Superfund Research Program
Arsenic as an Endocrine Disrupter
This project first reported in 2001 that arsenic acts as potent endocrine disruptor, and continues to focus on two aspects of this effect. The first goal is to determine the mechanistic basis for these effects, focusing on the cellular and molecular levels. The second is to determine the pathopysiological consequences of such endocrine disruption, and the overall role such effects play in the ability of arsenic to increase risk of the myriad of chronic and deadly diseases with which it has been associated in epidemiological studies. Dr. Joshua Hamilton and his laboratory have shown that arsenic profoundly affects the function of all five steroid hormone receptors, i.e., those for glucocorticoids, mineralocorticoids, androgen, estrogen and progesterone, in a very similar manner. The effects on the estrogen receptor were recently reported in a 2007 paper and accompanying commentary published in Toxicological Sciences (JC Davey et al. Toxicol Sci 98:75-86, 2007). More recently scientists have also shown that arsenic alters in a similar manner the ability to regulate gene transcription by the type 2 nuclear hormone receptors for thyroid hormone and retinoic acid, in a paper in press in Environmental Health Perspectives (JC Davey et al., Environ Hlth Perspect, e-pub on-line Oct 2007). It is likely, based on these results to date, that the mechanism for these arsenic effects involves a shared pathway or regulatory machinery given the lack of absolute structural homology among these diverse proteins. In addition, these results suggest that many other nuclear hormone receptors may be affected similarly by arsenic. Given the myriad of functions that these receptors and their hormones modulate in normal human biology, as well as the many diseases in which they have been shown to play a fundamental role, it is hypothesized that this is one of the major pathways by which arsenic increases the risk of various cancers, heart and vascular disease, reproductive and developmental problems, diabetes, and the growing list of other diseases associated with arsenic exposure. These results also predict that there will be human health effects at drinking water levels of arsenic at or below the current U.S. drinking water standard of 10 ppb since these effects were observed at levels far below 10 ppb in cell culture and at or below this level in several in vivo models. For example, toxicogenomics studies in the lab have shown that arsenic in drinking water at and below 10 ppb profoundly alters gene expression in mouse liver and lung in vivo after just five weeks of exposure, and produces altered patterns of gene expression that correlate with disruption of nuclear hormone signaling (JW Hamilton et al., manuscripts in preparation). A recent paper by Dr. Hamilton and his group showed such toxicogenomic effects at as low at 0.1 ppb in drinking water in this mouse model (AS Andrew et al., Toxicol Sci 100:75-87, 2007). The labatory’s current work is focusing on how arsenic perturbs the interaction of nuclear hormone receptors with the partner proteins that are required for modulating hormone-induced gene transcription.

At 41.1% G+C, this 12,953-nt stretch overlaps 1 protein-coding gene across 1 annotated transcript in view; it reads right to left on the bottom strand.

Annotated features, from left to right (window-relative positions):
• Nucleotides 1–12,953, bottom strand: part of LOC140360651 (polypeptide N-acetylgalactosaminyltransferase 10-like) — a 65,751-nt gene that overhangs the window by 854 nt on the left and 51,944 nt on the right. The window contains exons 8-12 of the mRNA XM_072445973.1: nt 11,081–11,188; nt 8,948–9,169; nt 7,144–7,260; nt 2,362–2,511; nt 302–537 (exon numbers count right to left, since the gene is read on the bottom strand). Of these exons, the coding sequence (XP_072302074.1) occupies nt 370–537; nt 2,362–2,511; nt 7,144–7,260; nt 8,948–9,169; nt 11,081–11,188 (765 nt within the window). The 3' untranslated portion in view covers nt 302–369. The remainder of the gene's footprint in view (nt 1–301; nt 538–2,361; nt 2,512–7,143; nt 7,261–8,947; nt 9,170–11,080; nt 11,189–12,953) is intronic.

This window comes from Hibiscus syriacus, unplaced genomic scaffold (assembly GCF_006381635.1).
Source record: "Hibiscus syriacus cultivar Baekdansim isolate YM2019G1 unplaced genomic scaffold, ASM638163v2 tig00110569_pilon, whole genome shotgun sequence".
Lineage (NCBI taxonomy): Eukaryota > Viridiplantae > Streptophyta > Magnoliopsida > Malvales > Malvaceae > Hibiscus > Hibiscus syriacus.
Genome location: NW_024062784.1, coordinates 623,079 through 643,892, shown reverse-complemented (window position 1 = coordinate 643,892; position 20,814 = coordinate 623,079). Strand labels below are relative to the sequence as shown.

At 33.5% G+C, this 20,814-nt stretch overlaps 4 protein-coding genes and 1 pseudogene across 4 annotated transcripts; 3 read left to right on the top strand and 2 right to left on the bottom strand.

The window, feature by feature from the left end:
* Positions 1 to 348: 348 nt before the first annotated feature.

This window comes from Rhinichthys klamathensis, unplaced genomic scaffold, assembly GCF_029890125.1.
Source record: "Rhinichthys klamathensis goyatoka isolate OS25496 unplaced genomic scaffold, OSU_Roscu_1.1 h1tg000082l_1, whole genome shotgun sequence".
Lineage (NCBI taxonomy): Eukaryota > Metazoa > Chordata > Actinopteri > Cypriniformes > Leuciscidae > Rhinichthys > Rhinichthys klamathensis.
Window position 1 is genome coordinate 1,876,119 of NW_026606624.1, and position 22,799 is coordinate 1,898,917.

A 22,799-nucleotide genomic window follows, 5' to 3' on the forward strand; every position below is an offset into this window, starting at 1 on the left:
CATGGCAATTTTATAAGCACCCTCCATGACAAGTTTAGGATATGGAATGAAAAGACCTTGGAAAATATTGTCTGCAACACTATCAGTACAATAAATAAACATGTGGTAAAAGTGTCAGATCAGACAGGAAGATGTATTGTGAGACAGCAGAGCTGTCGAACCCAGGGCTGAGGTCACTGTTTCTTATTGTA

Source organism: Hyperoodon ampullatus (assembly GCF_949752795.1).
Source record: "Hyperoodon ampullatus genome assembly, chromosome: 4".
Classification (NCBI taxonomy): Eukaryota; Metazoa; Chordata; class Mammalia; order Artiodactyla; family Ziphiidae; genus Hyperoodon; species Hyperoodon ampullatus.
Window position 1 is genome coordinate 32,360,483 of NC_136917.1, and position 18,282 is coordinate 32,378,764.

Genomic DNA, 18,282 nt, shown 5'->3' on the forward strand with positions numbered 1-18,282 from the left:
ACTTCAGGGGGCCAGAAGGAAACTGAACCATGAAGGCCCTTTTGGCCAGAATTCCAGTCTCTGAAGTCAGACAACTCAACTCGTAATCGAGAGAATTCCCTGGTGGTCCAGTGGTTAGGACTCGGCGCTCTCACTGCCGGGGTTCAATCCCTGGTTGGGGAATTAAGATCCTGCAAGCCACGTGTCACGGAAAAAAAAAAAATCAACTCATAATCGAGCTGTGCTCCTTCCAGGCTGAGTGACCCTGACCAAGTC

Scientists have also examined the consequences of such disruption in several model in vivo systems. They recently demonstrated that arsenic at very low levels (2-10 ppb) disrupts thyroid hormone-mediated metamorphosis in a frog tadpole model (JC Davey et al., Environ Hlth Perspect, e-pub on-line Oct 2007). These effects may have significance to human fetal and postnatal development, since the levels of arsenic were so low, and since human development is also critically dependent on proper regulatory function of thyroid hormone, retinoic acid hormone and several steroid hormones. Similarly, they demonstrated, in collaboration with Arsenic and ABC Transporters, that arsenic profoundly alters glucocorticoid receptor-mediated regulation of the CFTR protein, a chloride channel that regulates salt balance in the model fish, killifish, and also in human lung (CR Stanton et al., Cell Physiol Biochem 17:269-278, 2006; JR Shaw JR et al., Am J Physiol Regul Integr Comp Physiol 292:R1052-1060, 2007). Mutations within the CFTR gene are responsible for the human disease, cystic fibrosis. Dysfunction of CFTR in killifish by low dose arsenic treatments led to the inability of these fish to adapt to their normal transition from freshwater to salt water, resulting in toxicity and lethality at doses that are otherwise not toxic. Likewise, arsenic altered expression and function of a related protein in killifish kidney that is involved in drug and xenobiotic transport (DS Miller et al., Toxicol Sci 97:103-110, 2007). Further work will explore in more detail the precise mechanism by which arsenic disrupts hormone receptor action, and also will examine the pathophysiological consequences of this disruption by focusing on key genes involved in specific disease processes such as carcinogenesis, diabetes and vascular disease. In addition to these primary objectives, Arsenic as an Endocrine Disruptor also collaborates with several other projects within the program to conduct toxicogenomics studies and other molecular investigations. Scientists have worked with Arsenic Epidemiology, Biomarkers and Exposure Assessmentto examine the effects of arsenic on DNA repair in lymphocytes of people exposed to arsenic in New Hampshire drinking water. They have worked with Trophic Transfer of Toxic Metals in Aquatic Food Webs to develop and use genomics tools in Daphnia to examine effects of metals on gene expression. The scientists have also worked with Arsenic and ABC Transporters to examine endocrine disruption by arsenic in killifish. These studies have enhanced their understanding of arsenic effects, while also providing powerful new tools and observations to these other projects.